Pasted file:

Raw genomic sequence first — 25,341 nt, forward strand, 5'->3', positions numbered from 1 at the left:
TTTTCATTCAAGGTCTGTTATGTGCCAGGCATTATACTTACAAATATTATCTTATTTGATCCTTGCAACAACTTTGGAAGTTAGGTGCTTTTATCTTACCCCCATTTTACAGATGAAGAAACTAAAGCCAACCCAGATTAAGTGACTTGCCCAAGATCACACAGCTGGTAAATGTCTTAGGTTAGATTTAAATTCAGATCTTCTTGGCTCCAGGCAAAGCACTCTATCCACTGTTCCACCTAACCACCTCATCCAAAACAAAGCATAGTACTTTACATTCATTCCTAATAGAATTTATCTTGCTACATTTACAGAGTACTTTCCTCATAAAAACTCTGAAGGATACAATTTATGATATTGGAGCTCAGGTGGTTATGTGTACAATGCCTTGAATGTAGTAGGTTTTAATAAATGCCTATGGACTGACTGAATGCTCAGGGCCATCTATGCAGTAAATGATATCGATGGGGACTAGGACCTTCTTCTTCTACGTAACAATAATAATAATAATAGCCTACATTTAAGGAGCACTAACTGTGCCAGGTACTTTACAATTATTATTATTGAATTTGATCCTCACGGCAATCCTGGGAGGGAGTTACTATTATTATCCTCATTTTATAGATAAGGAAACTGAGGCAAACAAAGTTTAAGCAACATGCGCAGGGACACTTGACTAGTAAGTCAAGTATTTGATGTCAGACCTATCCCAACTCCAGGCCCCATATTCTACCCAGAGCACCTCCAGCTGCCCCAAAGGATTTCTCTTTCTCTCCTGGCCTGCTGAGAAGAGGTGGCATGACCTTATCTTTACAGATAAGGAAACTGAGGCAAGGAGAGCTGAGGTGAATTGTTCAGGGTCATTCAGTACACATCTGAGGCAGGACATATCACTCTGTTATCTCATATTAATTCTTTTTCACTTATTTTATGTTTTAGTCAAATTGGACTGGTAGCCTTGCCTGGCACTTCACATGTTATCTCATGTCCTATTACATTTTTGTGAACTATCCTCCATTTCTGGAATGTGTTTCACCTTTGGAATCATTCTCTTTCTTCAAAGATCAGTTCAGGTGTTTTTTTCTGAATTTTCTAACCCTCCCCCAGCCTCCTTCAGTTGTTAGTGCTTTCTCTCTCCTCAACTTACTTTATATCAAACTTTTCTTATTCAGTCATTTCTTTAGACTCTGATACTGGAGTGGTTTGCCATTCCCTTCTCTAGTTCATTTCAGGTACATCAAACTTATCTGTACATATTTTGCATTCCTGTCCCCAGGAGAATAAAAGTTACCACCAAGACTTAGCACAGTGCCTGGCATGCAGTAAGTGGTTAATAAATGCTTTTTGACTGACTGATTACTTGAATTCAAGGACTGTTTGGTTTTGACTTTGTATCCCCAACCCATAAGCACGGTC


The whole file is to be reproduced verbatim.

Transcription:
Raw genomic sequence first — 25,341 nt, forward strand, 5'->3', positions numbered from 1 at the left:
TTTTCATTCAAGGTCTGTTATGTGCCAGGCATTATACTTACAAATATTATCTTATTTGATCCTTGCAACAACTTTGGAAGTTAGGTGCTTTTATCTTACCCCCATTTTACAGATGAAGAAACTAAAGCCAACCCAGATTAAGTGACTTGCCCAAGATCACACAGCTGGTAAATGTCTTAGGTTAGATTTAAATTCAGATCTTCTTGGCTCCAGGCAAAGCACTCTATCCACTGTTCCACCTAACCACCTCATCCAAAACAAAGCATAGTACTTTACATTCATTCCTAATAGAATTTATCTTGCTACATTTACAGAGTACTTTCCTCATAAAAACTCTGAAGGATACAATTTATGATATTGGAGCTCAGGTGGTTATGTGTACAATGCCTTGAATGTAGTAGGTTTTAATAAATGCCTATGGACTGACTGAATGCTCAGGGCCATCTATGCAGTAAATGATATCGATGGGGACTAGGACCTTCTTCTTCTACGTAACAATAATAATAATAATAGCCTACATTTAAGGAGCACTAACTGTGCCAGGTACTTTACAATTATTATTATTGAATTTGATCCTCACGGCAATCCTGGGAGGGAGTTACTATTATTATCCTCATTTTATAGATAAGGAAACTGAGGCAAACAAAGTTTAAGCAACATGCGCAGGGACACTTGACTAGTAAGTCAAGTATTTGATGTCAGACCTATCCCAACTCCAGGCCCCATATTCTACCCAGAGCACCTCCAGCTGCCCCAAAGGATTTCTCTTTCTCTCCTGGCCTGCTGAGAAGAGGTGGCATGACCTTATCTTTACAGATAAGGAAACTGAGGCAAGGAGAGCTGAGGTGAATTGTTCAGGGTCATTCAGTACACATCTGAGGCAGGACATATCACTCTGTTATCTCATATTAATTCTTTTTCACTTATTTTATGTTTTAGTCAAATTGGACTGGTAGCCTTGCCTGGCACTTCACATGTTATCTCATGTCCTATTACATTTTTGTGAACTATCCTCCATTTCTGGAATGTGTTTCACCTTTGGAATCATTCTCTTTCTTCAAAGATCAGTTCAGGTGTTTTTTTCTGAATTTTCTAACCCTCCCCCAGCCTCCTTCAGTTGTTAGTGCTTTCTCTCTCCTCAACTTACTTTATATCAAACTTTTCTTATTCAGTCATTTCTTTAGACTCTGATACTGGAGTGGTTTGCCATTCCCTTCTCTAGTTCATTTCAGGTACATCAAACTTATCTGTACATATTTTGCATTCCTGTCCCCAGGAGAATAAAAGTTACCACCAAGACTTAGCACAGTGCCTGGCATGCAGTAAGTGGTTAATAAATGCTTTTTGACTGACTGATTACTTGAATTCAAGGACTGTTTGGTTTTGACTTTGTATCCCCAACCCATAAGCACGGTC